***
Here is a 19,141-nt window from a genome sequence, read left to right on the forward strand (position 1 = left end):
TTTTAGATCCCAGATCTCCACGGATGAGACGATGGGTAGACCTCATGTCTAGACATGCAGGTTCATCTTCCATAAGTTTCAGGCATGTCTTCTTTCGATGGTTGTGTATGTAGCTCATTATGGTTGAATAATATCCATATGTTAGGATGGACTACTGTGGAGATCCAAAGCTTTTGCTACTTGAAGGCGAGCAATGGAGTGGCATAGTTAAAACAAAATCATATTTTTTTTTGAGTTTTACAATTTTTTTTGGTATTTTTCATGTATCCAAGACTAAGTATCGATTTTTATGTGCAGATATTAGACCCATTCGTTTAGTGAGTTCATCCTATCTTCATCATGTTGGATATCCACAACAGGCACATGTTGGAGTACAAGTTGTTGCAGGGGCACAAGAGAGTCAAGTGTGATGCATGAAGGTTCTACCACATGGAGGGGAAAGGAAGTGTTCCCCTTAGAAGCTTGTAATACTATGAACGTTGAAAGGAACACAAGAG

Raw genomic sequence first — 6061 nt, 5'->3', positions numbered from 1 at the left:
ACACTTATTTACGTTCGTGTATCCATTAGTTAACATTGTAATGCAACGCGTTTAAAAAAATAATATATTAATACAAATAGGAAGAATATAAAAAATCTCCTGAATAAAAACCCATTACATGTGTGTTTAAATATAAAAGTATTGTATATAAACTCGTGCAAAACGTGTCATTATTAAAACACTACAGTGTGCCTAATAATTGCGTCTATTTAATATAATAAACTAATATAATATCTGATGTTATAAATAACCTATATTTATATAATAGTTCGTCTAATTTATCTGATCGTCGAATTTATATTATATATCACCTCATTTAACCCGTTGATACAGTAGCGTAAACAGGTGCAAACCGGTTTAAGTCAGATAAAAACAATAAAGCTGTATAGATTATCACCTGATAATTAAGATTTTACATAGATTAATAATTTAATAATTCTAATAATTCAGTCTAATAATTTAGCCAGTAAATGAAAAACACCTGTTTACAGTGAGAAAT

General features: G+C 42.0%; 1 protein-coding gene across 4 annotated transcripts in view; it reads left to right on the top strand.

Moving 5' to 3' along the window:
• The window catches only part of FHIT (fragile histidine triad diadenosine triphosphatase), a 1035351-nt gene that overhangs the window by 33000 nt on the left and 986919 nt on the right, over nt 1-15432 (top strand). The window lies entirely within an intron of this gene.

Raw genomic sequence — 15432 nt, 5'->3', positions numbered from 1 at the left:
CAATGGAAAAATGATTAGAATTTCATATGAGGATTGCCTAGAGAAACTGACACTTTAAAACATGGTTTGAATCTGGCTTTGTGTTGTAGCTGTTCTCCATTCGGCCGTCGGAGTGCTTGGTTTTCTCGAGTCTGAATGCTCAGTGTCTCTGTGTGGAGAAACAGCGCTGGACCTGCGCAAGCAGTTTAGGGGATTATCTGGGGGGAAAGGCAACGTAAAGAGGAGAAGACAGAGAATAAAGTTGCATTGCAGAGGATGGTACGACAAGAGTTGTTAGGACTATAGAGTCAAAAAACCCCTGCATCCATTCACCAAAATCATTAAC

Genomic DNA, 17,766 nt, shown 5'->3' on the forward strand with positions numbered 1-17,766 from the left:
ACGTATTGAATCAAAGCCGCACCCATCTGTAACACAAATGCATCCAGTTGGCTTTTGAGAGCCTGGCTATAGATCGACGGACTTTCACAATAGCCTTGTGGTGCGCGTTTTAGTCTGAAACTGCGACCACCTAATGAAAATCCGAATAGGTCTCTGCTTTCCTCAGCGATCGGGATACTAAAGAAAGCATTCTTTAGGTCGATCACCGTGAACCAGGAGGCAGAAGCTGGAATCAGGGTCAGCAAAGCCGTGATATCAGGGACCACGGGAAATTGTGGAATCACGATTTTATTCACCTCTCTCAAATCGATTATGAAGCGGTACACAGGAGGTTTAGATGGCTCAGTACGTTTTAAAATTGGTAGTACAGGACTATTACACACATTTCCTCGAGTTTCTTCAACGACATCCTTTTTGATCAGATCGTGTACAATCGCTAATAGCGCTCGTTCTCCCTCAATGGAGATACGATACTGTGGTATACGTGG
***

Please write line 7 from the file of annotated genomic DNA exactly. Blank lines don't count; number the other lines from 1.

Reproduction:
• The window catches only part of FHIT (fragile histidine triad diadenosine triphosphatase), a 1035351-nt gene that overhangs the window by 33000 nt on the left and 986919 nt on the right, over nt 1-15432 (top strand). The window lies entirely within an intron of this gene.